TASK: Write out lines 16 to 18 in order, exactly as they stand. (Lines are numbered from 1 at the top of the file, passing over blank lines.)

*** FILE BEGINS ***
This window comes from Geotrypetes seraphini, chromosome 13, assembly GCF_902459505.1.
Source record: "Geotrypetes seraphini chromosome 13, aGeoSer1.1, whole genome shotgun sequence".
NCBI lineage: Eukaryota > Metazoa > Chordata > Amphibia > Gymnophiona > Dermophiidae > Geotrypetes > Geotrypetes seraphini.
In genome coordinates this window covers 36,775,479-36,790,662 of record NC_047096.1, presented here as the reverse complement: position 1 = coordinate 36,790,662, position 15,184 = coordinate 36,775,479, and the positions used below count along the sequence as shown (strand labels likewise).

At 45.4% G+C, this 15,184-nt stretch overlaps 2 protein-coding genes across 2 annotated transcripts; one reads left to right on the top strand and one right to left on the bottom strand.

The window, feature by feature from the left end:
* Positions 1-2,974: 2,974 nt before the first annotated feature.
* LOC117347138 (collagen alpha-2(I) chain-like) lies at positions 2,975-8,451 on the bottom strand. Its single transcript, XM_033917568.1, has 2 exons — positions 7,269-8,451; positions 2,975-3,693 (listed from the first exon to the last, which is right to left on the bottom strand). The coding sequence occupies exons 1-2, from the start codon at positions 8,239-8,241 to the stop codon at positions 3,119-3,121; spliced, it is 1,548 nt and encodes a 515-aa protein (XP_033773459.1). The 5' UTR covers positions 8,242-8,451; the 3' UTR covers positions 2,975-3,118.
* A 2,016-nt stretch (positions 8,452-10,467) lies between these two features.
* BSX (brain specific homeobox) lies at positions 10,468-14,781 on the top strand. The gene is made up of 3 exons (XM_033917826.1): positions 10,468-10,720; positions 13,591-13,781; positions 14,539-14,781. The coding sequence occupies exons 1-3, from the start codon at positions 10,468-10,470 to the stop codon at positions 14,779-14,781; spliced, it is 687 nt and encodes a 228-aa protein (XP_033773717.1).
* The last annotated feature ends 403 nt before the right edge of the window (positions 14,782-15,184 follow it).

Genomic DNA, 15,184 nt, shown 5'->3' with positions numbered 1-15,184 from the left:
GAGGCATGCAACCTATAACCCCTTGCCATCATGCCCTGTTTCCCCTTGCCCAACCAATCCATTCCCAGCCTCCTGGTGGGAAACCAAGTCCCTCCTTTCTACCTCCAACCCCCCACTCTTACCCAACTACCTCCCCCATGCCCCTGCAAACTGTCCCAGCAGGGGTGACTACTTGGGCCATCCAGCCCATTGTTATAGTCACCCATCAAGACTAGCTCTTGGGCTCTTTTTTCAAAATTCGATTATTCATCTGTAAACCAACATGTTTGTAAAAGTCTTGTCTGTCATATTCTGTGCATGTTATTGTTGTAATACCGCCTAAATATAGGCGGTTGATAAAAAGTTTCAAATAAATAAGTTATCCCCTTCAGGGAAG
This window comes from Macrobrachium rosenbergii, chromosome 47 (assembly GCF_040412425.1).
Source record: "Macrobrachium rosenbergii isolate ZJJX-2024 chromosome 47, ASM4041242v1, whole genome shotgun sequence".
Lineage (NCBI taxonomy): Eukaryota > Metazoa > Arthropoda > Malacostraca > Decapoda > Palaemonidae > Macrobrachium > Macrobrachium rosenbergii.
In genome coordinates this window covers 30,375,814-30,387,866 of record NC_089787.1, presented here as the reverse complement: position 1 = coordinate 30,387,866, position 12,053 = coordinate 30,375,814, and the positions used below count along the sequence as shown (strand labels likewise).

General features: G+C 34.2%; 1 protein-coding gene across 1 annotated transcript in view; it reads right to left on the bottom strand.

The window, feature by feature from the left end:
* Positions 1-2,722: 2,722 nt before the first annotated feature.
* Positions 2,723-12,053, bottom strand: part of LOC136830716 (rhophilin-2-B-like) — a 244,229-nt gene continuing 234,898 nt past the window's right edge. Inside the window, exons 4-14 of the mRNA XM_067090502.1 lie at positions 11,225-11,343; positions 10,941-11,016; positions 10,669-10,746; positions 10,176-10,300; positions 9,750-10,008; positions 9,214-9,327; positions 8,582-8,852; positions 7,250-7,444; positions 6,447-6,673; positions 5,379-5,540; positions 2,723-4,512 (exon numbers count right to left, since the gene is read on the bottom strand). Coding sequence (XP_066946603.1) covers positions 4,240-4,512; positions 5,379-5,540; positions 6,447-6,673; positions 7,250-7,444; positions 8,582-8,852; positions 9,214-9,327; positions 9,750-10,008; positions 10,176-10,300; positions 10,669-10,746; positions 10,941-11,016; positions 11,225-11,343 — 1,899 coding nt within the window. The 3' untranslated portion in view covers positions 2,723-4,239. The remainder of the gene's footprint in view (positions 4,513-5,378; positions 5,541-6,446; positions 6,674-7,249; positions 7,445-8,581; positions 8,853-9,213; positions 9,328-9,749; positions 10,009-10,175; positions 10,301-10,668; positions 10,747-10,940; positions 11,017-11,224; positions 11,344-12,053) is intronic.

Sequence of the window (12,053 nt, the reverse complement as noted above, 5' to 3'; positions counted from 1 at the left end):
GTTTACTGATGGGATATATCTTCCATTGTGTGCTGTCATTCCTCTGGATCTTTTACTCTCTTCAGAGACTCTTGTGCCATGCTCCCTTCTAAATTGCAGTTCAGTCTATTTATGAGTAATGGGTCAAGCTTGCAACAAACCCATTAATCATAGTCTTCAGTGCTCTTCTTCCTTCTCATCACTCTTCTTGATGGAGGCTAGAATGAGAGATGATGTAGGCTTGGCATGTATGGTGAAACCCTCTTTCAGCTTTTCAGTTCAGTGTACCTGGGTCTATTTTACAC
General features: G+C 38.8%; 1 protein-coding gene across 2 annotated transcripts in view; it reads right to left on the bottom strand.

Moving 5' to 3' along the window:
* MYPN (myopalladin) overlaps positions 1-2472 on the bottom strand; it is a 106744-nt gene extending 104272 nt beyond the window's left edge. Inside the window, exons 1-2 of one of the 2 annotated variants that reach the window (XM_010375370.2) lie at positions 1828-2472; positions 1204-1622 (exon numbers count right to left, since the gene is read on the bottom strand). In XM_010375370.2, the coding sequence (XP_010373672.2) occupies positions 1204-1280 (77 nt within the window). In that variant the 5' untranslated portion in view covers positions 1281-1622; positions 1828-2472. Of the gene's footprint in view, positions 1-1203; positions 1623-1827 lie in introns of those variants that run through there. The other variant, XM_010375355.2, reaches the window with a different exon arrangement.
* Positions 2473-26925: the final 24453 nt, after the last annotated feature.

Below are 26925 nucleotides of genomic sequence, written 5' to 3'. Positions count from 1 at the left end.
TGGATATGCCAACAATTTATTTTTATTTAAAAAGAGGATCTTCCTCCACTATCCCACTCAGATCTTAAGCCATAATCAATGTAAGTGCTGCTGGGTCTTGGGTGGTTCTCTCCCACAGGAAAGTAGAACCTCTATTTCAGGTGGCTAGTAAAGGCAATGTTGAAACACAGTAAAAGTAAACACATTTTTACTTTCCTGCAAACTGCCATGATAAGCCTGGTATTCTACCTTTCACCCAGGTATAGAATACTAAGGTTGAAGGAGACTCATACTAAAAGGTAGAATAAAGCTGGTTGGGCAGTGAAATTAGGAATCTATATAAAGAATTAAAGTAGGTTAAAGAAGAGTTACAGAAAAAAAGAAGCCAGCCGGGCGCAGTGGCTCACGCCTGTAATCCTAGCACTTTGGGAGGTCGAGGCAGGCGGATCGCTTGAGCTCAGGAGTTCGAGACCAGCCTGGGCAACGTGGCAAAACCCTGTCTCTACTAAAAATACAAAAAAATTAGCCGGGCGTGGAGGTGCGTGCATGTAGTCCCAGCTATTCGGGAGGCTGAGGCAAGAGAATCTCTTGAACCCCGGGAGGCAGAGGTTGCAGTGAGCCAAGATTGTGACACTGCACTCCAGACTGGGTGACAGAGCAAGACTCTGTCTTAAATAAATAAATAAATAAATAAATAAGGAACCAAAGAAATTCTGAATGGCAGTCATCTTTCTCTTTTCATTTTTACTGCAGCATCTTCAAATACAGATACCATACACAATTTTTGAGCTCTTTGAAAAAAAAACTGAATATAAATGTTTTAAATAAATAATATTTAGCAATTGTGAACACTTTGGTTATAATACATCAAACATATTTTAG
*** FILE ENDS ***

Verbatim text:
Lineage (NCBI taxonomy): Eukaryota > Metazoa > Arthropoda > Malacostraca > Decapoda > Palaemonidae > Macrobrachium > Macrobrachium rosenbergii.
In genome coordinates this window covers 30,375,814-30,387,866 of record NC_089787.1, presented here as the reverse complement: position 1 = coordinate 30,387,866, position 12,053 = coordinate 30,375,814, and the positions used below count along the sequence as shown (strand labels likewise).

General features: G+C 34.2%; 1 protein-coding gene across 1 annotated transcript in view; it reads right to left on the bottom strand.